Ainsley Harriott takes a culinary tour of the Caribbean, visiting islands that have inspired his cooking. First stop, Kingston, Jamaica
Ainsley Harriott is on top form in this latest culinary offering, which sees the ever-chirpy chef island-hopping around the Caribbean.
Kicking off in his parents’ birthplace of Kingston, Jamaica, the former Ready Steady Cook host salivates over the freshest of yams at a busy market, survives a tropical rainstorm while learning about Rastafarian fare and visits British chef Tim Kensett at Ian Fleming’s former home, now a luxury hotel called GoldenEye.
Griddled yams and lime prawns, oxtail with butter beans, and orange and cardamom martinis are on the menu in a series destined to chase away the Winter blues.
Please note, this programme airs in Wales on Thursdy at 10.45pm).
Cookery fans may also like to catch Parveen’s Indian Kitchen, starting today at 9.30am on ITV.
TV Times rating: ***
Ainsley Harriott talks to TV Times about going back to his roots to explore the best of Caribbean cuisine…
Why did you want to explore the Caribbean, Ainsley?
As we get older, I think we want to understand where we came from, so we can understand ourselves better. I was born in England and call it home, but I feel a connection with the Caribbean – it’s got soul.
With this series I wanted to explore remote spots, meet locals impassioned about food and really get under the skin of the place.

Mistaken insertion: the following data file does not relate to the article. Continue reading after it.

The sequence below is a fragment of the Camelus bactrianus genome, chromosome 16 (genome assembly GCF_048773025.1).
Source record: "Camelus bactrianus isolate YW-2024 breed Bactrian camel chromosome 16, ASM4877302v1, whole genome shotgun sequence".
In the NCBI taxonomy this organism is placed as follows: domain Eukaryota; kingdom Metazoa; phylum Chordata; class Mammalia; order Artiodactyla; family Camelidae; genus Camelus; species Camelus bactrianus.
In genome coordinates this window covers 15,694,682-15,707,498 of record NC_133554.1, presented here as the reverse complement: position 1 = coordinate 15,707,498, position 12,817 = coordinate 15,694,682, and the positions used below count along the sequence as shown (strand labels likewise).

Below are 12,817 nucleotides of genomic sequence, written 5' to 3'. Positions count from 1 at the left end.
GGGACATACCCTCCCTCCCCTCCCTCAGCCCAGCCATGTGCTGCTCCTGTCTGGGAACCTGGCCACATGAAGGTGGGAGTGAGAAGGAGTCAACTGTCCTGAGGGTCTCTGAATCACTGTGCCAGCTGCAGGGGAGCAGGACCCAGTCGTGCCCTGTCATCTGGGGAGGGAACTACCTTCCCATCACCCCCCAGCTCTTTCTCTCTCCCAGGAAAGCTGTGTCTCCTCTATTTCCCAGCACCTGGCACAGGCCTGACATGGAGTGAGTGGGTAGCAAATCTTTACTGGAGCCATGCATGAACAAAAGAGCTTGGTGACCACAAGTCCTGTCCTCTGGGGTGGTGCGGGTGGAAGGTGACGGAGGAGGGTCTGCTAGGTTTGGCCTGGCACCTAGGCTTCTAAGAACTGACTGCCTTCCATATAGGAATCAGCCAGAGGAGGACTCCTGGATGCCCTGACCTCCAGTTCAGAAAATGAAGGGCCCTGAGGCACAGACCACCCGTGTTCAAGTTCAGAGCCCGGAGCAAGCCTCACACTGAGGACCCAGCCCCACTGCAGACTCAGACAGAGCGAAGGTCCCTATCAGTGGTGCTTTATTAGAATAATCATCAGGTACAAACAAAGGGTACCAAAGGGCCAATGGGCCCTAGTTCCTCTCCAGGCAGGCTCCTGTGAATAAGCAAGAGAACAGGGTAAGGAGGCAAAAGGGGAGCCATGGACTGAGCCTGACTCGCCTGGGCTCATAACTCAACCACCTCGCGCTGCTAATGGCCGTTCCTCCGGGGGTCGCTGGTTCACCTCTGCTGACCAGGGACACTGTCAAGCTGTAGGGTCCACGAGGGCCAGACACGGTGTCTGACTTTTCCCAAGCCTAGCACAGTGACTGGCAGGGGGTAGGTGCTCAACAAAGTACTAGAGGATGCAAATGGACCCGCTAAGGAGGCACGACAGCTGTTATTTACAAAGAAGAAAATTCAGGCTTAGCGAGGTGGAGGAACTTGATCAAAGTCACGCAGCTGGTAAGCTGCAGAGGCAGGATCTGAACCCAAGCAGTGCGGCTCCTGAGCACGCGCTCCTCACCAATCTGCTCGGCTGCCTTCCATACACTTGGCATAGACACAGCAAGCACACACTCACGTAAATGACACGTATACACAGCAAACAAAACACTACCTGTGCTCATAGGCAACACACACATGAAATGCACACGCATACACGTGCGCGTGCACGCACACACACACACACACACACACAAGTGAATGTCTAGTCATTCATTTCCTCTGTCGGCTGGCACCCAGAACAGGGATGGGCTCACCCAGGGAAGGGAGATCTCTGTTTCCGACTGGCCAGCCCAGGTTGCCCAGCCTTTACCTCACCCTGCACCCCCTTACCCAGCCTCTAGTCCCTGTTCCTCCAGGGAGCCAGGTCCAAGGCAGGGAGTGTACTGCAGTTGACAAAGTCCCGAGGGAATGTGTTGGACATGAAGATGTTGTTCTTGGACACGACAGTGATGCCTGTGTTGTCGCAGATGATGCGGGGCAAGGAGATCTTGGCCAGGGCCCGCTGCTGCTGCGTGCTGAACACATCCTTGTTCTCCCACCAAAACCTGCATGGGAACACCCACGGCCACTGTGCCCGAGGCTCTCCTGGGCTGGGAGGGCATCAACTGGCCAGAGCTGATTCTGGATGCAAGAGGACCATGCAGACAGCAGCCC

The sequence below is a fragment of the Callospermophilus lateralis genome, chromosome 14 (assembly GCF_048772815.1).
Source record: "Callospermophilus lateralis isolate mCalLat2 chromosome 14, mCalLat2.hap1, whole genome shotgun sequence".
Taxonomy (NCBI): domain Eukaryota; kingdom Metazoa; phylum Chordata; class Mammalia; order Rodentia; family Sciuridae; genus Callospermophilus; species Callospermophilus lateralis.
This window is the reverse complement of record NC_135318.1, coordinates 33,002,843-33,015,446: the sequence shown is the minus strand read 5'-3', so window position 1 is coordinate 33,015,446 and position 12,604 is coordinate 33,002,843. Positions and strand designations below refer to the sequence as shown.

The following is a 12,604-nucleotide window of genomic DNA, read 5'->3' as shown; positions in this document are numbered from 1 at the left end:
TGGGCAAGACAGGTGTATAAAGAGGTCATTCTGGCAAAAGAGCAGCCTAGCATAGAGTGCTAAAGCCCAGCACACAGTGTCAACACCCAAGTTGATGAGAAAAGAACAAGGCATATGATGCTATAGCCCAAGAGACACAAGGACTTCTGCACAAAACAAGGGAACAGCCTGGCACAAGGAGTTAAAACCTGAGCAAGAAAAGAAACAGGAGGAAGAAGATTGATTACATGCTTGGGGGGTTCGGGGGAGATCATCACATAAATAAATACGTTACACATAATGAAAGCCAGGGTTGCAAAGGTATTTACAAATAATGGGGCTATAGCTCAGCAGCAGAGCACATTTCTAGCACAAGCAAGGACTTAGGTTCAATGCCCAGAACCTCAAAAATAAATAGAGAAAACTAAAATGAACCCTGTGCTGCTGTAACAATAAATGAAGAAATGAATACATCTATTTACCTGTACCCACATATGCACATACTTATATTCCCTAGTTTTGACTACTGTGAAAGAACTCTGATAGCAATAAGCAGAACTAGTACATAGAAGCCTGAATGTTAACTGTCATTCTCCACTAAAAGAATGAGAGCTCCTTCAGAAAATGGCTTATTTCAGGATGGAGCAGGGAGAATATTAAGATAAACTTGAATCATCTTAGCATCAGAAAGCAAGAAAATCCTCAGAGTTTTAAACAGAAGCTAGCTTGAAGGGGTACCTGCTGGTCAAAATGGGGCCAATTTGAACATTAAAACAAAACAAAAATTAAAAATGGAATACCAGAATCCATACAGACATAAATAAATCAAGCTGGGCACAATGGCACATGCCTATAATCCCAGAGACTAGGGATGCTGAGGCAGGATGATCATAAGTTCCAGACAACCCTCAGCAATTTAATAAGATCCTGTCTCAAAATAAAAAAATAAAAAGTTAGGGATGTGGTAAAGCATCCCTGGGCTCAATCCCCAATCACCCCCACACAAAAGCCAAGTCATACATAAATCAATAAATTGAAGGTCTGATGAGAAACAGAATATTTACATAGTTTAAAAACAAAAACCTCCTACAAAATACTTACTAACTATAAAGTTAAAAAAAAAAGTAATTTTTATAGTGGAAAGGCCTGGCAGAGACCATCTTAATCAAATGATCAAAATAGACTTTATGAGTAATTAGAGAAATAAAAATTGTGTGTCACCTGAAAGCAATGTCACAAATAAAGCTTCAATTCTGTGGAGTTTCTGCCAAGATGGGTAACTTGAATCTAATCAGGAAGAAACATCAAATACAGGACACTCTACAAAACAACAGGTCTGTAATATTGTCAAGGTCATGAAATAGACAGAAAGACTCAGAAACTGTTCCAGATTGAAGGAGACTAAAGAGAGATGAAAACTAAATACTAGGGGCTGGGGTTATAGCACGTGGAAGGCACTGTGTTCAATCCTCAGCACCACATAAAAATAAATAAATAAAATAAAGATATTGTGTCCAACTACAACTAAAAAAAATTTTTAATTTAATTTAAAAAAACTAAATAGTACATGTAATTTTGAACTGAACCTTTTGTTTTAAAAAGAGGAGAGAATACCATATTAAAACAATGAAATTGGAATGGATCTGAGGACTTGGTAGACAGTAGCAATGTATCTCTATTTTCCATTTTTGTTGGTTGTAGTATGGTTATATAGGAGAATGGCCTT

And do you?
Not half! I visit Jamaica, Tobago, Trinidad, Barbados, Grenada, Saint Lucia, Dominica, Antigua and Barbuda, and found they couldn’t be more different.
People think of the Caribbean as ‘one’ place, but each island has a rhythm, attitude and culinary influence of its own. The vibrant energy of Trinidad is so different to the tranquillity
I’m looking forward to showing viewers there’s so much more to the Caribbean than sun, sea and jerk chicken!
In Sunday’s first episode, you visit Jamaica. What do you get up to?
We start in the bustling capital, Kingston, where my late parents were born and raised until they moved to England in the early 1950s.
It was lovely seeing the school my mother went to and meeting stallholders at Coronation Market, who have been working there for 60 years. The fresh produce is incredible – yams are a Jamaican staple, and I cook up a mean griddled yam with garlic, chilli and mint.
I also found guineps, which are similar to lychees, and I haven’t tasted them since I was eight years old. My grandparents had a guinep tree, and biting into one brought the memories flooding back.
You also embrace some Rastafarian cooking…
Rastafarian principles focus on ‘clean’ eating, which means plant-based foods, no meat – and only produce they’ve grown on their farm. I still dream of the ackee-stuffed ravioli that Rasta Chris and his wife, Lisa, cooked for me.